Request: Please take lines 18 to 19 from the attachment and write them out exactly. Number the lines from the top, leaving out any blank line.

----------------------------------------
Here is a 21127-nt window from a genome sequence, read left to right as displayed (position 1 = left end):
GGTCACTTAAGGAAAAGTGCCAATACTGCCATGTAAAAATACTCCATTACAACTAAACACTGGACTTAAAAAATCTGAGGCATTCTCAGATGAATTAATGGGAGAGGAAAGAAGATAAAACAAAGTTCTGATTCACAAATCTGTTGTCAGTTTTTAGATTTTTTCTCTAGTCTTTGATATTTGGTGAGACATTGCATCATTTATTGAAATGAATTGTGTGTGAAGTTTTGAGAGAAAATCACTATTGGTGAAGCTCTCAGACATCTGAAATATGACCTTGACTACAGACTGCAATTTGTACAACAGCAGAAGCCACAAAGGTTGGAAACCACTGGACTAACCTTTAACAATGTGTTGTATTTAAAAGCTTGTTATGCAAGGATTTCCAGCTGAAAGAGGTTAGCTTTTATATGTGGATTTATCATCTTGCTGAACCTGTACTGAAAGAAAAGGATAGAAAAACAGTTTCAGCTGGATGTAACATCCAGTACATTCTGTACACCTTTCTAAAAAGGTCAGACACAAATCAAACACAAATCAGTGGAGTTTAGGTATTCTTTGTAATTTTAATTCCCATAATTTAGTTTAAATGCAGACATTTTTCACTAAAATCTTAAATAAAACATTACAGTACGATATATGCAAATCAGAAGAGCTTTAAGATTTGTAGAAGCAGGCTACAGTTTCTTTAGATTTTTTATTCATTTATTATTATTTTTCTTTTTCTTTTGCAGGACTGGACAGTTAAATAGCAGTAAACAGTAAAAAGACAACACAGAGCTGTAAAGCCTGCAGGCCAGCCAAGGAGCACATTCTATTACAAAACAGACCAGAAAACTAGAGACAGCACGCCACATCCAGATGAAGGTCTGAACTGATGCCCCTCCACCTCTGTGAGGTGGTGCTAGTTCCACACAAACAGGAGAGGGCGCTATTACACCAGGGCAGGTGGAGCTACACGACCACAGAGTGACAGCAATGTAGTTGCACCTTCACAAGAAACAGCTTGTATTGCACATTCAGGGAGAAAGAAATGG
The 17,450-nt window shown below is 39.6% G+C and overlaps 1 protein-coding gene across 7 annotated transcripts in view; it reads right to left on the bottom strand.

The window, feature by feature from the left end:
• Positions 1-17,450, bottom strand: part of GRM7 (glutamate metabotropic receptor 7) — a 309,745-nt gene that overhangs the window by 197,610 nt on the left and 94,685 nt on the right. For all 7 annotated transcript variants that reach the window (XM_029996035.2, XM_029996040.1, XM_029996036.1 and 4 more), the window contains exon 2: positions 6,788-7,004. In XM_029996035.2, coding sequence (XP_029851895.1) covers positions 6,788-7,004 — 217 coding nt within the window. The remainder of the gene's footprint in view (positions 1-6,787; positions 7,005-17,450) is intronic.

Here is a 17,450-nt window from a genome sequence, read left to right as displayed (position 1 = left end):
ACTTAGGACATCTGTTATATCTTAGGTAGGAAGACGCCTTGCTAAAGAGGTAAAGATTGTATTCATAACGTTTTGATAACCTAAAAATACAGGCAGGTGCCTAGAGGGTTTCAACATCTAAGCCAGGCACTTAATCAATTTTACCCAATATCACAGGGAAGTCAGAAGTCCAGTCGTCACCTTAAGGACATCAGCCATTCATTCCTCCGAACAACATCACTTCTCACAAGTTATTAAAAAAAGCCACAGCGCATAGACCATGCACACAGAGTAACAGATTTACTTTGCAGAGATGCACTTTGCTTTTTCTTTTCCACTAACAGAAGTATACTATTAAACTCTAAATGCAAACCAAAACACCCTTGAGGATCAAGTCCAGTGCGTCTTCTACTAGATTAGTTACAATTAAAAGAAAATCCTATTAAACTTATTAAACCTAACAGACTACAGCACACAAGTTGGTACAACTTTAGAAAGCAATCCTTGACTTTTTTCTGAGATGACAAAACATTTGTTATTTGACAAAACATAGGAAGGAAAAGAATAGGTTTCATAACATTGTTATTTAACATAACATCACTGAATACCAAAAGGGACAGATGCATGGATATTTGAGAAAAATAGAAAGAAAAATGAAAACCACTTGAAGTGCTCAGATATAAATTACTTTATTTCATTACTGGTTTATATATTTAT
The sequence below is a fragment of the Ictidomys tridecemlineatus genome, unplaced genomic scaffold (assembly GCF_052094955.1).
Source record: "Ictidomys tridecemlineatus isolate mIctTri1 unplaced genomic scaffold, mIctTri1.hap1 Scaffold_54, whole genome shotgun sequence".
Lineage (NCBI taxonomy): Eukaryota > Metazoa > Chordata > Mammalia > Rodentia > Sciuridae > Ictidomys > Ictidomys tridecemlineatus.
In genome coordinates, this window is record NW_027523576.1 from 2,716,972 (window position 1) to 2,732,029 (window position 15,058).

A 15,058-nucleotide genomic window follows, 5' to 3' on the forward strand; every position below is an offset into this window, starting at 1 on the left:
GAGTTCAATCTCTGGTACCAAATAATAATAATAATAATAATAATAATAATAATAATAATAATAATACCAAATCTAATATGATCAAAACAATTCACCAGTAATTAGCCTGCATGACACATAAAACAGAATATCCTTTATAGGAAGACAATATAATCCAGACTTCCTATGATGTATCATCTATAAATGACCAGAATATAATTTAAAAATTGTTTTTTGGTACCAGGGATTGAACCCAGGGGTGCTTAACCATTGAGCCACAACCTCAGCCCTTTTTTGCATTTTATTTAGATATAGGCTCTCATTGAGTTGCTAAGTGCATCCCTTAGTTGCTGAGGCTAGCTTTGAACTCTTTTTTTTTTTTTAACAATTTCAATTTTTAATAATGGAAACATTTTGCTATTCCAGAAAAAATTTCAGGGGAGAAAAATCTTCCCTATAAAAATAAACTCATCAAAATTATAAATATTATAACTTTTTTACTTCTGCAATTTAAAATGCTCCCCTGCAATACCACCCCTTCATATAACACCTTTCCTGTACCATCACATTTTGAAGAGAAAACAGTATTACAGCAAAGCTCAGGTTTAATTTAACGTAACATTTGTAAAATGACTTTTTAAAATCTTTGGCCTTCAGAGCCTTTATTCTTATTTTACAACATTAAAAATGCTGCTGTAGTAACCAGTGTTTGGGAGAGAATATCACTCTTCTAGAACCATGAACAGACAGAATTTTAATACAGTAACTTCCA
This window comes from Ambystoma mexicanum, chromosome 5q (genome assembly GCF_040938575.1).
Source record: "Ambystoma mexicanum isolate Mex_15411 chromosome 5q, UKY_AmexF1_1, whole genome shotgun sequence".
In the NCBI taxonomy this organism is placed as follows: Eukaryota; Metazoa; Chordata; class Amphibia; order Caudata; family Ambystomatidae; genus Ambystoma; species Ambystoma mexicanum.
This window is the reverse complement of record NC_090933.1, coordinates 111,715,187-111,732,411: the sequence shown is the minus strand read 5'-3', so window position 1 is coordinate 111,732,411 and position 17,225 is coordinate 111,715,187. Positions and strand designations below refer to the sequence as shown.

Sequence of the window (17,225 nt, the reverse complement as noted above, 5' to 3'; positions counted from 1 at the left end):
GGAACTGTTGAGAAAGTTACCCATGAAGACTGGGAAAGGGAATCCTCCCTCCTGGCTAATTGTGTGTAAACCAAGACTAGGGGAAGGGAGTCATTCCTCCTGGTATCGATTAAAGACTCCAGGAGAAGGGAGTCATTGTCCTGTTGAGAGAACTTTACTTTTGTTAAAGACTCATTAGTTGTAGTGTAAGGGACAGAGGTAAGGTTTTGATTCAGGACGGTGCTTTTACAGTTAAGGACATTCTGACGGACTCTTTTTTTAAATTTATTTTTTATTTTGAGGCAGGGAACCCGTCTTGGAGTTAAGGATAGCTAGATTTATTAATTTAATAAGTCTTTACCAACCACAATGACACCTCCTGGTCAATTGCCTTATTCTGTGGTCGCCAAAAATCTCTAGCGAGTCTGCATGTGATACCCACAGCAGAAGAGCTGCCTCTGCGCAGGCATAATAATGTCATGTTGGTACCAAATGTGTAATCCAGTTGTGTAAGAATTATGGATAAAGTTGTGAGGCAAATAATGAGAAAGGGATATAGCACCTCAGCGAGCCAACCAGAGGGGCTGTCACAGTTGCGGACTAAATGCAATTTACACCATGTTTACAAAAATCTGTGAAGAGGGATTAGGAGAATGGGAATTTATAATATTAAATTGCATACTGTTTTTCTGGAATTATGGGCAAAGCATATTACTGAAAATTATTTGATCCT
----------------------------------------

Sequence of the window (17,225 nt, the reverse complement as noted above, 5' to 3'; positions counted from 1 at the left end):
GGAACTGTTGAGAAAGTTACCCATGAAGACTGGGAAAGGGAATCCTCCCTCCTGGCTAATTGTGTGTAAACCAAGACTAGGGGAAGGGAGTCATTCCTCCTGGTATCGATTAAAGACTCCAGGAGAAGGGAGTCATTGTCCTGTTGAGAGAACTTTACTTTTGTTAAAGACTCATTAGTTGTAGTGTAAGGGACAGAGGTAAGGTTTTGATTCAGGACGGTGCTTTTACAGTTAAGGACATTCTGACGGACTCTTTTTTTAAATTTATTTTTTATTTTGAGGCAGGGAACCCGTCTTGGAGTTAAGGATAGCTAGATTTATTAATTTAATAAGTCTTTACCAACCACAATGACACCTCCTGGTCAATTGCCTTATTCTGTGGTCGCCAAAAATCTCTAGCGAGTCTGCATGTGATACCCACAGCAGAAGAGCTGCCTCTGCGCAGGCATAATAATGTCATGTTGGTACCAAATGTGTAATCCAGTTGTGTAAGAATTATGGATAAAGTTGTGAGGCAAATAATGAGAAAGGGATATAGCACCTCAGCGAGCCAACCAGAGGGGCTGTCACAGTTGCGGACTAAATGCAATTTACACCATGTTTACAAAAATCTGTGAAGAGGGATTAGGAGAATGGGAATTTATAATATTAAATTGCATACTGTTTTTCTGGAATTATGGGCAAAGCATATTACTGAAAATTATTTGATCCT